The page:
Starting the New Year With an Upgrade

I recently returned from a two month long trip in South America with the Swedish company Pink Caravan. I spent the new year’s eve in La Paz, Bolivia, where the company had bought us bottles of a local sparkling wine. We quickly realized that opening the bottle was immensely hard, as it used some kind of weird plastic cork instead of a regular cork. I decided, of course, to saber it.

There was only one problem: I had nothing to saber it with at hand. I’ve been known to saber beer bottles, cider bottles and champagne bottles alike, so I figured this wouldn’t be any more of a challenge. Maybe it wouldn’t have been if I had had a kitchen knife. I figured I would use the only moderately hard and robust item in my vicinity. My Samsung Galaxy S4.

I cracked the screen and rendered it completely useless. Shit.

When I returned to Sweden I ordered a new phone the very same day, a Nexus 6. I have been using it for about four days now and I’m completely in love. I’ve never used a Nexus device before, but I quickly realized the comfort of receiving Android updates from Google as soon as they are available. No need to wait for a middle man to push it to the device, which usually took forever with both HTC and Samsung. My S4 had still not received Lollipop when it broke, and I honestly doubt Samsung ever will release Lollipop for it.

The very first thing I did when I received my Nexus 6 was rooting it and installing a custom ROM, but when I noticed the ROM didn’t behave like on my S3 I restored the stock Android ROM, but kept root access. The whole process was actually very simple, especially with all the detailed instructions available online.Screenshot_2015-02-01-03-32-57

I am also a very big sucker for eye-candy. I want my devices to look exactly like I want them to, which is one of the reasons why I am such a big fan och Android devices and Linux for my computers.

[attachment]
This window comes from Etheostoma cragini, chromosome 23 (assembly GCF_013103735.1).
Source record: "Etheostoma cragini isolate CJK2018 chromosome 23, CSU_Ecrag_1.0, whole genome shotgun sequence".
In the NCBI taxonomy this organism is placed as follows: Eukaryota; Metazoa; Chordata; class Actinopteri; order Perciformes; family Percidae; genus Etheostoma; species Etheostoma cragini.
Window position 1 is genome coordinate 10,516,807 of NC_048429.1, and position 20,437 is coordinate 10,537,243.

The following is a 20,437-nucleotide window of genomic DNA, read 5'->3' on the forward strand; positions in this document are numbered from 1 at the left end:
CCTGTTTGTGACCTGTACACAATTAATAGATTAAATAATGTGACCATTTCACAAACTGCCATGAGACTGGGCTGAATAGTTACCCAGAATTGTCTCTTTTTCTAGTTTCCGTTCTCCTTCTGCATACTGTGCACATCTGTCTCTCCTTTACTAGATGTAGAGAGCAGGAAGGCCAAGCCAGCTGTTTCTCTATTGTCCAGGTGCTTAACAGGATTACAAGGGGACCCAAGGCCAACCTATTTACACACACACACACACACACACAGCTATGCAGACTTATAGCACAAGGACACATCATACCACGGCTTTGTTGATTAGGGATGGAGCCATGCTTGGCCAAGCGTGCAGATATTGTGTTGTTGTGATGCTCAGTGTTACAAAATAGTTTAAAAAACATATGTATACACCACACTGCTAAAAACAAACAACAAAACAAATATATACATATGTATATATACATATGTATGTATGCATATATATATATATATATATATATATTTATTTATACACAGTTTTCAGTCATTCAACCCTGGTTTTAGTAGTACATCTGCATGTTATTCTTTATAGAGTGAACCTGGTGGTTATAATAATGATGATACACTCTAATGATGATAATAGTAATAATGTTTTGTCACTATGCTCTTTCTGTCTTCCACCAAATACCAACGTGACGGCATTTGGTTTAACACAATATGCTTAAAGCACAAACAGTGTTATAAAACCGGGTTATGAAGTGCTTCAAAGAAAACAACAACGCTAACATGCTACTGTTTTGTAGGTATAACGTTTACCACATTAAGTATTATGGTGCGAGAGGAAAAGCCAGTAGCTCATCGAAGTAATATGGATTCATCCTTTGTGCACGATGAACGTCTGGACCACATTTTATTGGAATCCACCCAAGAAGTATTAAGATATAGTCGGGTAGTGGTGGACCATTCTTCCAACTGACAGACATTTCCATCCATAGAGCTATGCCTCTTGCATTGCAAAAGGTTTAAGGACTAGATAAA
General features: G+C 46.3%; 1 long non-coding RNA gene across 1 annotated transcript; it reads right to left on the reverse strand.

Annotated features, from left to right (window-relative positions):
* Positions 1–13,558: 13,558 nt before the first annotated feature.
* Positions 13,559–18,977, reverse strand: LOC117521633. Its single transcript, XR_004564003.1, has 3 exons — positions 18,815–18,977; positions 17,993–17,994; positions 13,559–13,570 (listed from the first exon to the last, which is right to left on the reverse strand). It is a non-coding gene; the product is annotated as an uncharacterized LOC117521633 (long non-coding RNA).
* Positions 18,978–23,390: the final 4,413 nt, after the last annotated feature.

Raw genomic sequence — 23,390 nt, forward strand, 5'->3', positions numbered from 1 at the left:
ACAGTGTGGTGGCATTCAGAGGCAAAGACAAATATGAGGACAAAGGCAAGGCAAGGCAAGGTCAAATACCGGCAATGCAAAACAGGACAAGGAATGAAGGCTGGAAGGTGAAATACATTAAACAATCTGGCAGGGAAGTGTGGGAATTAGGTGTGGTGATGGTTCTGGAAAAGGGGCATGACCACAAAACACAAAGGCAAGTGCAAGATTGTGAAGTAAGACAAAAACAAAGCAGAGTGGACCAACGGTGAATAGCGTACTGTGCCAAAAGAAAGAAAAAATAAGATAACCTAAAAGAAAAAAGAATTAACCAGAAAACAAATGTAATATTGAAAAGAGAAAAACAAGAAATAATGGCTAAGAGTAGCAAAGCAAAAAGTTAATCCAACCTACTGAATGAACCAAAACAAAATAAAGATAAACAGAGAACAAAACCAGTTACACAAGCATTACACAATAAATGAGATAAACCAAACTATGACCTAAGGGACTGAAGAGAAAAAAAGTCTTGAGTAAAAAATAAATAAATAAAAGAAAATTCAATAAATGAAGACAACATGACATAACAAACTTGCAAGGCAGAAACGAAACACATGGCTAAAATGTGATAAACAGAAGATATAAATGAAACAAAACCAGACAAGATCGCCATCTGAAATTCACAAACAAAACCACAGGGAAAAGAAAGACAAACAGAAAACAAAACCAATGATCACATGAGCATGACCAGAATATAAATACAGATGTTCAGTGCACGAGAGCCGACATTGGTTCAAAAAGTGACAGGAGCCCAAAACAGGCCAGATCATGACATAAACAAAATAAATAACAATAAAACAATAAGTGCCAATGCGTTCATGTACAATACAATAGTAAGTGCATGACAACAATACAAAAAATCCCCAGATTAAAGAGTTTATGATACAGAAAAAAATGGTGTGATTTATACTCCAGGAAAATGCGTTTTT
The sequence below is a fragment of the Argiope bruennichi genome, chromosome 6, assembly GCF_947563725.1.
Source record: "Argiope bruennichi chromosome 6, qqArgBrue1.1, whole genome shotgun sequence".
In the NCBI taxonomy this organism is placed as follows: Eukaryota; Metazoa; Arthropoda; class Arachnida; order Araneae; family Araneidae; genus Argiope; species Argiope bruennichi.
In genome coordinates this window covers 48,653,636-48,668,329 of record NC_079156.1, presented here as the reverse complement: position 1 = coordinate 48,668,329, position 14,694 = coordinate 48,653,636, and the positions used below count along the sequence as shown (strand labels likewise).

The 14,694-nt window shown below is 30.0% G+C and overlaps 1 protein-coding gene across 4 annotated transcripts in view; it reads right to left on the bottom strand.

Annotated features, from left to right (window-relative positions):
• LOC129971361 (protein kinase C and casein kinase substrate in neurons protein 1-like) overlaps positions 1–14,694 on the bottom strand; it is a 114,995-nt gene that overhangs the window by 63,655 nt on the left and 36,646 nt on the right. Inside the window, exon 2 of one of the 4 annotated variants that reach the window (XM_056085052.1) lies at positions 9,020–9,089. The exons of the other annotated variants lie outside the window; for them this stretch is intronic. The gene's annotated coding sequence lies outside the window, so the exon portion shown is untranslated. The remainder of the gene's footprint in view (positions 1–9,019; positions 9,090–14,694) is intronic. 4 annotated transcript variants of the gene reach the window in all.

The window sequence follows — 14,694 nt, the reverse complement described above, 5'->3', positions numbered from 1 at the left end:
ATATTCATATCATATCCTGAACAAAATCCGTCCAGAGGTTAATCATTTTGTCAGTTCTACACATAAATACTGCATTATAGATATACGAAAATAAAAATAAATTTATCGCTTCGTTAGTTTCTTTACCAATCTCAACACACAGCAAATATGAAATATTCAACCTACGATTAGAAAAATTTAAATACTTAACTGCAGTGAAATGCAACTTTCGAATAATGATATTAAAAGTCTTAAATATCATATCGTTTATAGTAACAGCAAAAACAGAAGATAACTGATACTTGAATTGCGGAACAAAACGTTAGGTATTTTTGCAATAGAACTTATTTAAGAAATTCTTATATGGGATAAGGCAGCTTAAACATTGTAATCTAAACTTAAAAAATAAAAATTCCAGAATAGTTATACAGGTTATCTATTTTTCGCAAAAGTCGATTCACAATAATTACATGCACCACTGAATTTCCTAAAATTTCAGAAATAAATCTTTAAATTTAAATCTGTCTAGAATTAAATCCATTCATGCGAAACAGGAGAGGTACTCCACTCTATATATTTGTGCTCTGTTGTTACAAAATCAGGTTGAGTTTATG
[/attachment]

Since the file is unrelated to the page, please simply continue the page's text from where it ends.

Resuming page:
The default launcher is the first thing to go. I installed Nova Launcher and imported a layout I had been using on my S4, browsed for a new background and modified the theme colors.

The five icons on the bottom are folders. I keep all my frequently used apps in them. This way I rarely have to open the app drawer, and I don’t have to clutter my home screen with ugly icons. Each icon also launches my most commonly used app in the folder if I “pull” the icon upwards. I only use one more home screen, mainly because I haven’t found any other good looking widgets yet that I have use for. The keen eye notices that I don’t have an icon for the app drawer. It is accessed by swiping down the screen with two fingers. Once again because it looks good, but also because it confuses others, should they get a hold on my phone.

I am currently not using any skin or screen protection, but my girlfriend recently bought an LG G3 and an InvisibleShield from ZAGG, and you can barely see it’s there. I’m considering buying an InvisibleShield for my Nexus 6.

I recently read that Chromecast had been used one billion times to cast a screen to a TV, and that’s when I decided that I too had to purchase one. I have had it now for two days, but I’ve already found great use for it. It works great with both Chrome on my PC and with various Android apps. It’s ridiculously easy to use and just… works. Setting it up was a piece of cake and I’ve had no trouble with it so far.

Stefan Persson

Stefan is the owner, maintainer and writer of this website. Computer technology has been in his interest since forever, which has led him to studies and a career in the networking field.

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